Banks beware a currency revolution
Australia’s big four banks could be reduced to one within a decade, in an extreme scenario, as Western countries follow moves in China towards the mass adoption of social media-based payment systems, according to a New York University professor visiting Perth.
The rapid uptake of Wechat and Alipay in China showed what Australian financial markets could face in the near future, NYU professor of finance and business transformation, David Yermack, told an audience at The University of Western Australia last night.
In March, China Daily reported mobile payments in China were worth $US41.5 trillion in 2018, up 27-fold from five years prior.
The move to payments through social media platforms would have a big impact on banks, Professor Yermack said, because reserves were effectively being withdrawn from traditional institutions and coming under the control of alternative payment providers.
There was no guarantee how the new platforms might allocate those reserves, he said, meaning there would potentially be an impact on the money supply across the economy.
In China, the draining of reserves added to pressure on traditional banks.
Facebook has been the first mover in this space outside China, having announced its Libra cryptocurrency in June this year.
A cryptocurrency is a digital means of exchange underpinned by a decentralised ledger, or blockchain.
Facebook hopes to make it a global payment system, with transactions to easily flow across borders.
The company has signed up partners to the project, including Paypal, Mastercard, and Vodafone, with an aim to raise about $1 billion.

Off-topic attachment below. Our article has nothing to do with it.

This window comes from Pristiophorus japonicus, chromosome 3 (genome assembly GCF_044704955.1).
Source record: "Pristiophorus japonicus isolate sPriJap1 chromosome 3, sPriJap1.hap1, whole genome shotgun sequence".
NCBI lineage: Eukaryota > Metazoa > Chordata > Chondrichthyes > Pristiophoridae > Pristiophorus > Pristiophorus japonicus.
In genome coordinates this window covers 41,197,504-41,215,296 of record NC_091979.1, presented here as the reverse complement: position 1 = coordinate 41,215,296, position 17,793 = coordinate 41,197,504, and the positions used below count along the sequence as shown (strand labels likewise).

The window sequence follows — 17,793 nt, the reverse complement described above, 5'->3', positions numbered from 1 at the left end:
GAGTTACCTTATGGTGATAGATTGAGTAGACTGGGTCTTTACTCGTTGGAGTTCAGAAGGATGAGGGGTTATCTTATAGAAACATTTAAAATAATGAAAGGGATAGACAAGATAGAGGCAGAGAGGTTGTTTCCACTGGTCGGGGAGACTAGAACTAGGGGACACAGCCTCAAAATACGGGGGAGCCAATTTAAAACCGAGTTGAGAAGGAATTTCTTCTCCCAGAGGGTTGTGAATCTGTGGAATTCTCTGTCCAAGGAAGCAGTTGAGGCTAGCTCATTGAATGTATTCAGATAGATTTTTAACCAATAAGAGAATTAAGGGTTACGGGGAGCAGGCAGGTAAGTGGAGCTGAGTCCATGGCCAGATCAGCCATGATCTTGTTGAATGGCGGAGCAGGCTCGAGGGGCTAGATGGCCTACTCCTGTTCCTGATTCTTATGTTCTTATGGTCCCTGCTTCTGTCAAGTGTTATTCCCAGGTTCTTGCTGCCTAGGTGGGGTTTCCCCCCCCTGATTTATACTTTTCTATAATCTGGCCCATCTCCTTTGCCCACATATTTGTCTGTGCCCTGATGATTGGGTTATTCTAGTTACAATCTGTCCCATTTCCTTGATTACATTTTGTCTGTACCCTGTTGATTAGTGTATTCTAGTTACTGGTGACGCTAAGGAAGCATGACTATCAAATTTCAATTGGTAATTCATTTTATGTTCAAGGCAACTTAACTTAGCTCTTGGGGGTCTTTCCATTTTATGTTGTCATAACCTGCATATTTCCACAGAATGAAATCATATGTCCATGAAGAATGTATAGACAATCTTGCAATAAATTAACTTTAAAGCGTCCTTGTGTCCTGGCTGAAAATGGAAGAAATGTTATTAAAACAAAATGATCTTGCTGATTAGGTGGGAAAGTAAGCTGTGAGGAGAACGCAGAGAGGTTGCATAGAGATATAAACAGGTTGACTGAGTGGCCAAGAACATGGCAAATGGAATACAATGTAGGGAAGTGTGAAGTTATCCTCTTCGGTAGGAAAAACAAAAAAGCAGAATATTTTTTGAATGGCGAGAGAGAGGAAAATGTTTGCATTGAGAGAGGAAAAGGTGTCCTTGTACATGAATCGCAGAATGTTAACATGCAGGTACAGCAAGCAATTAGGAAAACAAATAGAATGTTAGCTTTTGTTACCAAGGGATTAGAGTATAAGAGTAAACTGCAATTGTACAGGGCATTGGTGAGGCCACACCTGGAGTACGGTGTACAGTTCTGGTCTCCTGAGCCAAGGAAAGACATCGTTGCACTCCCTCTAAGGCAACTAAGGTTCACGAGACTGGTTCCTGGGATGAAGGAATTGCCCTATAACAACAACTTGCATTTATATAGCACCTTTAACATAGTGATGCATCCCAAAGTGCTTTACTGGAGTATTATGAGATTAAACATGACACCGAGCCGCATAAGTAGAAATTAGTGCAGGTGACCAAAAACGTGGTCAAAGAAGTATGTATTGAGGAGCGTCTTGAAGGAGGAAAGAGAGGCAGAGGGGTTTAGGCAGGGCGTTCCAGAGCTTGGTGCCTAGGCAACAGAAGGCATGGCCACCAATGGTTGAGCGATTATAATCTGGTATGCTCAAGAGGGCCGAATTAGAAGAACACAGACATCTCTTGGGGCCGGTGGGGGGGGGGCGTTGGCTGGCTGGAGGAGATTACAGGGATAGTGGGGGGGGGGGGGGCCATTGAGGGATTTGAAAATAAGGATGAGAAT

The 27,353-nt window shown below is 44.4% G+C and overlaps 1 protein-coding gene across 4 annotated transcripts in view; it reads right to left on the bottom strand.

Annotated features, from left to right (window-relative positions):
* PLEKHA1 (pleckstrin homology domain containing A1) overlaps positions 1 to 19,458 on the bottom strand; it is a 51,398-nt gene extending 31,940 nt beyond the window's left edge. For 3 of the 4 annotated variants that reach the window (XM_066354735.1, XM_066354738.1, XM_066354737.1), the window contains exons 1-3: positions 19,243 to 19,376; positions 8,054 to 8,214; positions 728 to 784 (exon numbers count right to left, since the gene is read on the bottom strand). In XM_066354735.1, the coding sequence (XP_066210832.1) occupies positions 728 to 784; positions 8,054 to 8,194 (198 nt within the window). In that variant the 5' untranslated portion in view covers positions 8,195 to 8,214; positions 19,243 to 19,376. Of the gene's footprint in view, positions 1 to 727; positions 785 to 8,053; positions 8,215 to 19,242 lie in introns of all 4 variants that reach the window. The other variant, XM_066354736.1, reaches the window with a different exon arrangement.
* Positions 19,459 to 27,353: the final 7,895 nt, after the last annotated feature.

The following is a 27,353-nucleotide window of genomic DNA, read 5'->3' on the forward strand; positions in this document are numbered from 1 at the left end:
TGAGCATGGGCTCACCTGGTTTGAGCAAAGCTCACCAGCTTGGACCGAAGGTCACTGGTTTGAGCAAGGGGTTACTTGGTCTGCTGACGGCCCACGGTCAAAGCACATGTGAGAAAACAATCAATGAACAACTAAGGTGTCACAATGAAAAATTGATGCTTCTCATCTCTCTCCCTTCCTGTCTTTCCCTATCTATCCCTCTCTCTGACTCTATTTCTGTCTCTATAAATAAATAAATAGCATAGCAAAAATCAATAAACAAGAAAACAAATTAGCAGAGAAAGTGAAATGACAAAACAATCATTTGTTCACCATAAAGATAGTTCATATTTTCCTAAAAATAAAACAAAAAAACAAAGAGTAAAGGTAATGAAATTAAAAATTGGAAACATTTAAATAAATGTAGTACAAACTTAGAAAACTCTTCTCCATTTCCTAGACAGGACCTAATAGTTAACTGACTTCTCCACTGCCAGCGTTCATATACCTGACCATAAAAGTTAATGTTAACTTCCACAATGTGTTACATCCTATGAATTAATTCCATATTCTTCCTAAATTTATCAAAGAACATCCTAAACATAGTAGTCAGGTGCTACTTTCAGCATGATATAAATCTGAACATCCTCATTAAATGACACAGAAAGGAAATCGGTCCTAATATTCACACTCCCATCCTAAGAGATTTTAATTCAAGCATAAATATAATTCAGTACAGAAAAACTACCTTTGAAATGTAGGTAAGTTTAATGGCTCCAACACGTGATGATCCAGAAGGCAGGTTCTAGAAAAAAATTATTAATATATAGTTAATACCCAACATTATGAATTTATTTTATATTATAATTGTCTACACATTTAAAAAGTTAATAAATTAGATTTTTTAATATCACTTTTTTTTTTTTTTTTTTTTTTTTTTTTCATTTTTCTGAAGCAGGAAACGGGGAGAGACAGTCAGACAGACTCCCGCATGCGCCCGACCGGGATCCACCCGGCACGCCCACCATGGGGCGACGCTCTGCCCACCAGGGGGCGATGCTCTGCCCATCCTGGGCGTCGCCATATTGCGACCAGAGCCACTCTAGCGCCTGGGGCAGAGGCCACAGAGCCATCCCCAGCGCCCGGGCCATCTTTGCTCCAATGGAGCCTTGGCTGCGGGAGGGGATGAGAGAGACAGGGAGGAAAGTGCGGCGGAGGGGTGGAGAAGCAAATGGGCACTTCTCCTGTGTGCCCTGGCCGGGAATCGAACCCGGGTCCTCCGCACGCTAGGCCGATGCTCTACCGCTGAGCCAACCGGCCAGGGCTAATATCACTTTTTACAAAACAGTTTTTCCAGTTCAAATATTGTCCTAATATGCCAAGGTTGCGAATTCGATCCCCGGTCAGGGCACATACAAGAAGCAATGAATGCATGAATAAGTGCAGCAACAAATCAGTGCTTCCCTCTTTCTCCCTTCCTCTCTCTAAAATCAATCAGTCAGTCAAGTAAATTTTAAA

They form the Libra Association, a not for profit registered in Switzerland.
Libra coin will be live as early as next year.
Professor Yermack said other technology giants could follow.
He said social media businesses may have a comparative advantage in managing electronic currencies and do a better job than central banks .
They would have less incentive to create inflation, they have big user networks with frequent engagement, and they possess expertise in computing infrastructure and security, Professor Yermack said.
Ultimately, it would come down to which organisations were more trusted by customers – traditional financial institutions or new media.
In the case of central banks, Professor Yermack suggested they had persistently managed to generate economic crises through poor monetary policy choices.
On the other hand, social media companies seemed incapable of even filtering fake news.
Central banks would also be concerned about the loss of control of the economy currently exercised through monetary policy, he said, and the ability to earn a fee for printing cash.
Meanwhile, central banks have been thinking about moving to blockchain to underpin their own payment systems.
Research by the Bank of England in 2016 predicted central bank digital currencies would raise GDP by as much as 3 per cent.
China has been an early mover here, too.
The People’s Bank of China plans to launch an official cryptocurrency before the year is out.
All of this will raise a variety of issues, leading Professor Yermack to describe the transformation as probably the most interesting thing to happen while he’s been in the field of economics.
One question was whether a digital currency should have a public ledger, meaning all transactions would be visible, or a private ledger, where nefarious activities might be harder to stop, he said.
Facebook had disavowed implementing its own monetary policy, yet also planned to peg the Libra to a basket of currencies, which would require a level of management, Professor Yermack said.
There was also a question of Facebook’s intentions in creating this currency as a non-profit organisation.
The company might earn interest revenue from investing the system’s reserves, Professor Yermack said, transaction fees, or use the currency as a loss leader for its online shopping endeavours.